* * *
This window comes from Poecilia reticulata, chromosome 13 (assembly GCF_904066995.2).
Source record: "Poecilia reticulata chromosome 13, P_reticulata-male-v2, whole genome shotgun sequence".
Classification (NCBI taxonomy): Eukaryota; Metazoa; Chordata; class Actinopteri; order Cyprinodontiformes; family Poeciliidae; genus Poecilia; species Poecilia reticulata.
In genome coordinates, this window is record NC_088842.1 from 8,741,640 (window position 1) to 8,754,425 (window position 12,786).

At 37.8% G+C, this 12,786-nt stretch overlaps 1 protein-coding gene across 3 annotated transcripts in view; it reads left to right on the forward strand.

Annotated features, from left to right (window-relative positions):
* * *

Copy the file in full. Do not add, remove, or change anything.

This window comes from Poecilia reticulata, chromosome 13 (assembly GCF_904066995.2).
Source record: "Poecilia reticulata chromosome 13, P_reticulata-male-v2, whole genome shotgun sequence".
Classification (NCBI taxonomy): Eukaryota; Metazoa; Chordata; class Actinopteri; order Cyprinodontiformes; family Poeciliidae; genus Poecilia; species Poecilia reticulata.
In genome coordinates, this window is record NC_088842.1 from 8,741,640 (window position 1) to 8,754,425 (window position 12,786).

At 37.8% G+C, this 12,786-nt stretch overlaps 1 protein-coding gene across 3 annotated transcripts in view; it reads left to right on the forward strand.

Annotated features, from left to right (window-relative positions):